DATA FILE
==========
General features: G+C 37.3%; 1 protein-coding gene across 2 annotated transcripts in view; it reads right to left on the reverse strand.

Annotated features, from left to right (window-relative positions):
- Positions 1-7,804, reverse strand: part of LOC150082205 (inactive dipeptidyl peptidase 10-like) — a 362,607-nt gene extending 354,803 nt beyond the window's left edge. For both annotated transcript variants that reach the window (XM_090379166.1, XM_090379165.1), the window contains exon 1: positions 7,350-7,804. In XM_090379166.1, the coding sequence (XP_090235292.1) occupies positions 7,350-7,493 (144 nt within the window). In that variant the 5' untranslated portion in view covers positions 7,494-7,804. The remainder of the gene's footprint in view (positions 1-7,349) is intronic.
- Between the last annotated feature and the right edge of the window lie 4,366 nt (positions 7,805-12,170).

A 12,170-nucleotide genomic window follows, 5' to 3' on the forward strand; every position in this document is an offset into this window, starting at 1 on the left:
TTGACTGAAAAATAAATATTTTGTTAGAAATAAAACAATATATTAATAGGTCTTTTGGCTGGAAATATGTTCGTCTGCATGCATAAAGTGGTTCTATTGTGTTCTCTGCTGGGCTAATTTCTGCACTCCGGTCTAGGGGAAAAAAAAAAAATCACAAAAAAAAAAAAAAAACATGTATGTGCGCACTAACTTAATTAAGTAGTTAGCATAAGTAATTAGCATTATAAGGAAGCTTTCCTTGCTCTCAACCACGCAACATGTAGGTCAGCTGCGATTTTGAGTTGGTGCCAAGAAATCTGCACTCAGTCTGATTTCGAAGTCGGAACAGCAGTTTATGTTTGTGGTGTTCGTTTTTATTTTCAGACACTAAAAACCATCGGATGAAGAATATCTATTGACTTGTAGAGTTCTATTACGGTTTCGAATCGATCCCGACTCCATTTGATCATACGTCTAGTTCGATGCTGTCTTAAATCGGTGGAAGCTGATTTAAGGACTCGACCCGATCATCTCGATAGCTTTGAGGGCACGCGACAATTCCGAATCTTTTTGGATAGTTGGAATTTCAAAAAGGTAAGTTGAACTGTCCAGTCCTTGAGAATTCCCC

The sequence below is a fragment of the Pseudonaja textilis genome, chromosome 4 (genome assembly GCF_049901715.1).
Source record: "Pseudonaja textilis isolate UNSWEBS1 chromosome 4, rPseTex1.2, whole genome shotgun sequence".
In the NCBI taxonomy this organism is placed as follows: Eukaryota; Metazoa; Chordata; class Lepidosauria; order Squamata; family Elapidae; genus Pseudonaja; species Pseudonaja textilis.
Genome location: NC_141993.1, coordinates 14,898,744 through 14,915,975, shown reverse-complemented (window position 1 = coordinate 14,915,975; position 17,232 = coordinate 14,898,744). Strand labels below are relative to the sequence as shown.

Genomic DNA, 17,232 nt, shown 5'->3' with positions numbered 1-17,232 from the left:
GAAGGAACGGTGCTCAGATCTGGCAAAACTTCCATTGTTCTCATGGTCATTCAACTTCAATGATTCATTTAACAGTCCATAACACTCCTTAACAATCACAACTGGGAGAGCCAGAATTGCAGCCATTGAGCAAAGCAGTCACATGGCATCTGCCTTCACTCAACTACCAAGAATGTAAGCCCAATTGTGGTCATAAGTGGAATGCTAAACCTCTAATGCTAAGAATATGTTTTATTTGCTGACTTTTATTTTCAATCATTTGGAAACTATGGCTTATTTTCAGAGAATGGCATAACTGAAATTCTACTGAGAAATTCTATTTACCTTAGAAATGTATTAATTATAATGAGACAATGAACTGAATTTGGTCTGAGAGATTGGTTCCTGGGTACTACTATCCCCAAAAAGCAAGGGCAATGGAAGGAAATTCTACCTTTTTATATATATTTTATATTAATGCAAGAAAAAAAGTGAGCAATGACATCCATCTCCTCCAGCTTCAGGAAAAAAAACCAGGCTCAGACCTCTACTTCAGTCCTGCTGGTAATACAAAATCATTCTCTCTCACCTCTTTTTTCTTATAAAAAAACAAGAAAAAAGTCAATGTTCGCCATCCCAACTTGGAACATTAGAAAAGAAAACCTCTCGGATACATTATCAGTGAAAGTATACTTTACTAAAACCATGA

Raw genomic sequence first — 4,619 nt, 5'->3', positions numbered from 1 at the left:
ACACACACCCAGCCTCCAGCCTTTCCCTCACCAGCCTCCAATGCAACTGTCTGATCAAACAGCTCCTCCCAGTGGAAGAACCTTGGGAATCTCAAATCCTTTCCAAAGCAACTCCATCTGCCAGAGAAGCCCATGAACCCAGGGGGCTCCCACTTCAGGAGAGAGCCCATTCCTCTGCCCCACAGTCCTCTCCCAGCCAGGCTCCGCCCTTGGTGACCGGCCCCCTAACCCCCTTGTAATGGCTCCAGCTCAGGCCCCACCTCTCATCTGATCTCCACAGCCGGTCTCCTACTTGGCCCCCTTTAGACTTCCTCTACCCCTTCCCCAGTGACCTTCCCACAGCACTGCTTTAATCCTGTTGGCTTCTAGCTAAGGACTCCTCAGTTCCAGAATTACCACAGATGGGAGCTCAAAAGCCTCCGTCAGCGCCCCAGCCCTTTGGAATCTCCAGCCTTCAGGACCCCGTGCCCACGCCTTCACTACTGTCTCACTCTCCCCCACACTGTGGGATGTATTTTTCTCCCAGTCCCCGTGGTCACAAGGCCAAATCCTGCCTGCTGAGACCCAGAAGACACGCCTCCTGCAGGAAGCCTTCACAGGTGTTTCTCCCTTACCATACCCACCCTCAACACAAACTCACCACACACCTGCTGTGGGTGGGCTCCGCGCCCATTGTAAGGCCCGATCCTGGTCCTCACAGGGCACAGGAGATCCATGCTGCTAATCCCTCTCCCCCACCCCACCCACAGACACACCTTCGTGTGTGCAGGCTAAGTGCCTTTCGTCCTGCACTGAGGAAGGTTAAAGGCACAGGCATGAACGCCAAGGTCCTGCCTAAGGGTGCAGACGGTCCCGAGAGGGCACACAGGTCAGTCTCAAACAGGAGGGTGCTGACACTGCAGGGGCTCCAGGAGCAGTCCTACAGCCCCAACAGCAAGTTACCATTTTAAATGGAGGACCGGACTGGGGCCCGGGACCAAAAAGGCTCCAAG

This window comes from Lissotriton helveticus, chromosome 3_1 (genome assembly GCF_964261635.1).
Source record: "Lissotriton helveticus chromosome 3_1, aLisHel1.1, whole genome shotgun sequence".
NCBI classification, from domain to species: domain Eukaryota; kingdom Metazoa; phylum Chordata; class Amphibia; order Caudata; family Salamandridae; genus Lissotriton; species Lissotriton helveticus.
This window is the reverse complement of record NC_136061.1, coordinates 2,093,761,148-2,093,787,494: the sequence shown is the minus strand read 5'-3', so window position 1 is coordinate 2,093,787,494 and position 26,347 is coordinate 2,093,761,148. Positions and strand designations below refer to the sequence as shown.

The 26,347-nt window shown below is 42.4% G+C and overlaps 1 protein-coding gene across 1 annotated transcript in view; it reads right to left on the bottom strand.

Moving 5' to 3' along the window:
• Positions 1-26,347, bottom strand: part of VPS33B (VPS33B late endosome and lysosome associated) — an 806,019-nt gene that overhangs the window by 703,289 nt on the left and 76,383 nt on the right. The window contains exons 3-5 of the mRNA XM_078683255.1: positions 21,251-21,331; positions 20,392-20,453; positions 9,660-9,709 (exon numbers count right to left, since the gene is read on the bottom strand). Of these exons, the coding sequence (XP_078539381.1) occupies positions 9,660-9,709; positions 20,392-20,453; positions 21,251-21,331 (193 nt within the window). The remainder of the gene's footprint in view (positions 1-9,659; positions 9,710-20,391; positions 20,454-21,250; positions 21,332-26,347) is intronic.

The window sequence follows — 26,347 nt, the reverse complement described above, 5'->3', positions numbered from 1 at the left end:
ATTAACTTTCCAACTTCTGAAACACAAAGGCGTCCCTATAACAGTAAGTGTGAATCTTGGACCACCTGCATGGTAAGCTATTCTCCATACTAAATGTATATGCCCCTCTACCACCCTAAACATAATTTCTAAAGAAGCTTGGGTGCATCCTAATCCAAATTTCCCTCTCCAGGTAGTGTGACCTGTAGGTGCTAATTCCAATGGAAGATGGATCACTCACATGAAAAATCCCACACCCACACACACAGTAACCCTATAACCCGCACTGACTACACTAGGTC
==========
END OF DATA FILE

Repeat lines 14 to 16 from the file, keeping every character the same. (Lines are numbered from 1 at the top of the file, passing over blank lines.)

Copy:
ACACACACCCAGCCTCCAGCCTTTCCCTCACCAGCCTCCAATGCAACTGTCTGATCAAACAGCTCCTCCCAGTGGAAGAACCTTGGGAATCTCAAATCCTTTCCAAAGCAACTCCATCTGCCAGAGAAGCCCATGAACCCAGGGGGCTCCCACTTCAGGAGAGAGCCCATTCCTCTGCCCCACAGTCCTCTCCCAGCCAGGCTCCGCCCTTGGTGACCGGCCCCCTAACCCCCTTGTAATGGCTCCAGCTCAGGCCCCACCTCTCATCTGATCTCCACAGCCGGTCTCCTACTTGGCCCCCTTTAGACTTCCTCTACCCCTTCCCCAGTGACCTTCCCACAGCACTGCTTTAATCCTGTTGGCTTCTAGCTAAGGACTCCTCAGTTCCAGAATTACCACAGATGGGAGCTCAAAAGCCTCCGTCAGCGCCCCAGCCCTTTGGAATCTCCAGCCTTCAGGACCCCGTGCCCACGCCTTCACTACTGTCTCACTCTCCCCCACACTGTGGGATGTATTTTTCTCCCAGTCCCCGTGGTCACAAGGCCAAATCCTGCCTGCTGAGACCCAGAAGACACGCCTCCTGCAGGAAGCCTTCACAGGTGTTTCTCCCTTACCATACCCACCCTCAACACAAACTCACCACACACCTGCTGTGGGTGGGCTCCGCGCCCATTGTAAGGCCCGATCCTGGTCCTCACAGGGCACAGGAGATCCATGCTGCTAATCCCTCTCCCCCACCCCACCCACAGACACACCTTCGTGTGTGCAGGCTAAGTGCCTTTCGTCCTGCACTGAGGAAGGTTAAAGGCACAGGCATGAACGCCAAGGTCCTGCCTAAGGGTGCAGACGGTCCCGAGAGGGCACACAGGTCAGTCTCAAACAGGAGGGTGCTGACACTGCAGGGGCTCCAGGAGCAGTCCTACAGCCCCAACAGCAAGTTACCATTTTAAATGGAGGACCGGACTGGGGCCCGGGACCAAAAAGGCTCCAAG

This window comes from Lissotriton helveticus, chromosome 3_1 (genome assembly GCF_964261635.1).
Source record: "Lissotriton helveticus chromosome 3_1, aLisHel1.1, whole genome shotgun sequence".